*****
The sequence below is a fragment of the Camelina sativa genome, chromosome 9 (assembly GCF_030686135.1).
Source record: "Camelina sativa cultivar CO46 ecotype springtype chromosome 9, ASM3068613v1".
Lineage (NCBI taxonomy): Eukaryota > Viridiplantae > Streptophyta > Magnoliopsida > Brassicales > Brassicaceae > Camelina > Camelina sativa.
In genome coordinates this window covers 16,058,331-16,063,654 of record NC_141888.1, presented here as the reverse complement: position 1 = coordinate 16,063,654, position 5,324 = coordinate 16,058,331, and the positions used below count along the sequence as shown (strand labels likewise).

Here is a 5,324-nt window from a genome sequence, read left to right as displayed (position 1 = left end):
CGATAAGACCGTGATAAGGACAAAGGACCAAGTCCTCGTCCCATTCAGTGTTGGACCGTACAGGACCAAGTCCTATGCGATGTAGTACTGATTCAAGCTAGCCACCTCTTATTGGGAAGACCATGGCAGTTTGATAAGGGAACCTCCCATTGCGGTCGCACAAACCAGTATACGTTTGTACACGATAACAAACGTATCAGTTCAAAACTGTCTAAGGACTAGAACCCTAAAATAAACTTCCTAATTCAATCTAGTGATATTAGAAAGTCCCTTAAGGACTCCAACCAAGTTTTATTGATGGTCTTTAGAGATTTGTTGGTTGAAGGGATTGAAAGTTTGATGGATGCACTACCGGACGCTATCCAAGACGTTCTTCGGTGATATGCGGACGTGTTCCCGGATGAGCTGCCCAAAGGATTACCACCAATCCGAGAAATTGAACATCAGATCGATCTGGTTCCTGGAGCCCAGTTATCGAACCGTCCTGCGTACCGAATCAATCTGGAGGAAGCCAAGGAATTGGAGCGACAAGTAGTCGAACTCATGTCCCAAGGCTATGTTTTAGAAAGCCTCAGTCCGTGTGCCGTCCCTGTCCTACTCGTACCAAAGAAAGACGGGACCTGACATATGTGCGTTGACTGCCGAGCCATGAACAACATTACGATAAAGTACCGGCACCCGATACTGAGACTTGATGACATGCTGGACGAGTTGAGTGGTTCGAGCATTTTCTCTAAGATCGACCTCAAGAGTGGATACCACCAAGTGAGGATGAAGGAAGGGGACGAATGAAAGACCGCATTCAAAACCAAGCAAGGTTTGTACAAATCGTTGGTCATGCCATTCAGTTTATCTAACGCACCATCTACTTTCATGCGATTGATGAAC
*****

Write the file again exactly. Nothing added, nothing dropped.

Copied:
The sequence below is a fragment of the Camelina sativa genome, chromosome 9 (assembly GCF_030686135.1).
Source record: "Camelina sativa cultivar CO46 ecotype springtype chromosome 9, ASM3068613v1".
Lineage (NCBI taxonomy): Eukaryota > Viridiplantae > Streptophyta > Magnoliopsida > Brassicales > Brassicaceae > Camelina > Camelina sativa.
In genome coordinates this window covers 16,058,331-16,063,654 of record NC_141888.1, presented here as the reverse complement: position 1 = coordinate 16,063,654, position 5,324 = coordinate 16,058,331, and the positions used below count along the sequence as shown (strand labels likewise).

Here is a 5,324-nt window from a genome sequence, read left to right as displayed (position 1 = left end):
CGATAAGACCGTGATAAGGACAAAGGACCAAGTCCTCGTCCCATTCAGTGTTGGACCGTACAGGACCAAGTCCTATGCGATGTAGTACTGATTCAAGCTAGCCACCTCTTATTGGGAAGACCATGGCAGTTTGATAAGGGAACCTCCCATTGCGGTCGCACAAACCAGTATACGTTTGTACACGATAACAAACGTATCAGTTCAAAACTGTCTAAGGACTAGAACCCTAAAATAAACTTCCTAATTCAATCTAGTGATATTAGAAAGTCCCTTAAGGACTCCAACCAAGTTTTATTGATGGTCTTTAGAGATTTGTTGGTTGAAGGGATTGAAAGTTTGATGGATGCACTACCGGACGCTATCCAAGACGTTCTTCGGTGATATGCGGACGTGTTCCCGGATGAGCTGCCCAAAGGATTACCACCAATCCGAGAAATTGAACATCAGATCGATCTGGTTCCTGGAGCCCAGTTATCGAACCGTCCTGCGTACCGAATCAATCTGGAGGAAGCCAAGGAATTGGAGCGACAAGTAGTCGAACTCATGTCCCAAGGCTATGTTTTAGAAAGCCTCAGTCCGTGTGCCGTCCCTGTCCTACTCGTACCAAAGAAAGACGGGACCTGACATATGTGCGTTGACTGCCGAGCCATGAACAACATTACGATAAAGTACCGGCACCCGATACTGAGACTTGATGACATGCTGGACGAGTTGAGTGGTTCGAGCATTTTCTCTAAGATCGACCTCAAGAGTGGATACCACCAAGTGAGGATGAAGGAAGGGGACGAATGAAAGACCGCATTCAAAACCAAGCAAGGTTTGTACAAATCGTTGGTCATGCCATTCAGTTTATCTAACGCACCATCTACTTTCATGCGATTGATGAAC